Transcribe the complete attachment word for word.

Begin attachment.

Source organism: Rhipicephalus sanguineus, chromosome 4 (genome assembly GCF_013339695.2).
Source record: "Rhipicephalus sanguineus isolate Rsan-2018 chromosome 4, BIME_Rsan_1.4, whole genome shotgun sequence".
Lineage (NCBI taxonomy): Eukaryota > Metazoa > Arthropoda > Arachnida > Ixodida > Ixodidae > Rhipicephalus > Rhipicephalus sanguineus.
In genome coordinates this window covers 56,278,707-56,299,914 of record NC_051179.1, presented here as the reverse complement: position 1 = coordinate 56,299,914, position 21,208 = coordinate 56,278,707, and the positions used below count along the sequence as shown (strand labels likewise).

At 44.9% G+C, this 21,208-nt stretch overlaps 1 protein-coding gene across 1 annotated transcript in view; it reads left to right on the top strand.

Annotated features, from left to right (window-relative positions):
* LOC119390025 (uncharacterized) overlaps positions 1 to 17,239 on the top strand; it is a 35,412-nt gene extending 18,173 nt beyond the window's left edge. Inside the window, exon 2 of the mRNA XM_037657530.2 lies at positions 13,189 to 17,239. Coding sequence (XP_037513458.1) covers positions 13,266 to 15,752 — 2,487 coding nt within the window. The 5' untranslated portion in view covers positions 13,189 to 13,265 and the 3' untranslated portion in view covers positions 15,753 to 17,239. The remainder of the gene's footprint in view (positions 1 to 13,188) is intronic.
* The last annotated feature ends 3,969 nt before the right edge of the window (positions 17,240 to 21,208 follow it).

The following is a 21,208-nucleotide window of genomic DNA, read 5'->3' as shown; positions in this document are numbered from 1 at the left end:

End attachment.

Source organism: Rhipicephalus sanguineus, chromosome 4 (genome assembly GCF_013339695.2).
Source record: "Rhipicephalus sanguineus isolate Rsan-2018 chromosome 4, BIME_Rsan_1.4, whole genome shotgun sequence".
Lineage (NCBI taxonomy): Eukaryota > Metazoa > Arthropoda > Arachnida > Ixodida > Ixodidae > Rhipicephalus > Rhipicephalus sanguineus.
In genome coordinates this window covers 56,278,707-56,299,914 of record NC_051179.1, presented here as the reverse complement: position 1 = coordinate 56,299,914, position 21,208 = coordinate 56,278,707, and the positions used below count along the sequence as shown (strand labels likewise).

At 44.9% G+C, this 21,208-nt stretch overlaps 1 protein-coding gene across 1 annotated transcript in view; it reads left to right on the top strand.

Annotated features, from left to right (window-relative positions):
* LOC119390025 (uncharacterized) overlaps positions 1 to 17,239 on the top strand; it is a 35,412-nt gene extending 18,173 nt beyond the window's left edge. Inside the window, exon 2 of the mRNA XM_037657530.2 lies at positions 13,189 to 17,239. Coding sequence (XP_037513458.1) covers positions 13,266 to 15,752 — 2,487 coding nt within the window. The 5' untranslated portion in view covers positions 13,189 to 13,265 and the 3' untranslated portion in view covers positions 15,753 to 17,239. The remainder of the gene's footprint in view (positions 1 to 13,188) is intronic.
* The last annotated feature ends 3,969 nt before the right edge of the window (positions 17,240 to 21,208 follow it).

The following is a 21,208-nucleotide window of genomic DNA, read 5'->3' as shown; positions in this document are numbered from 1 at the left end: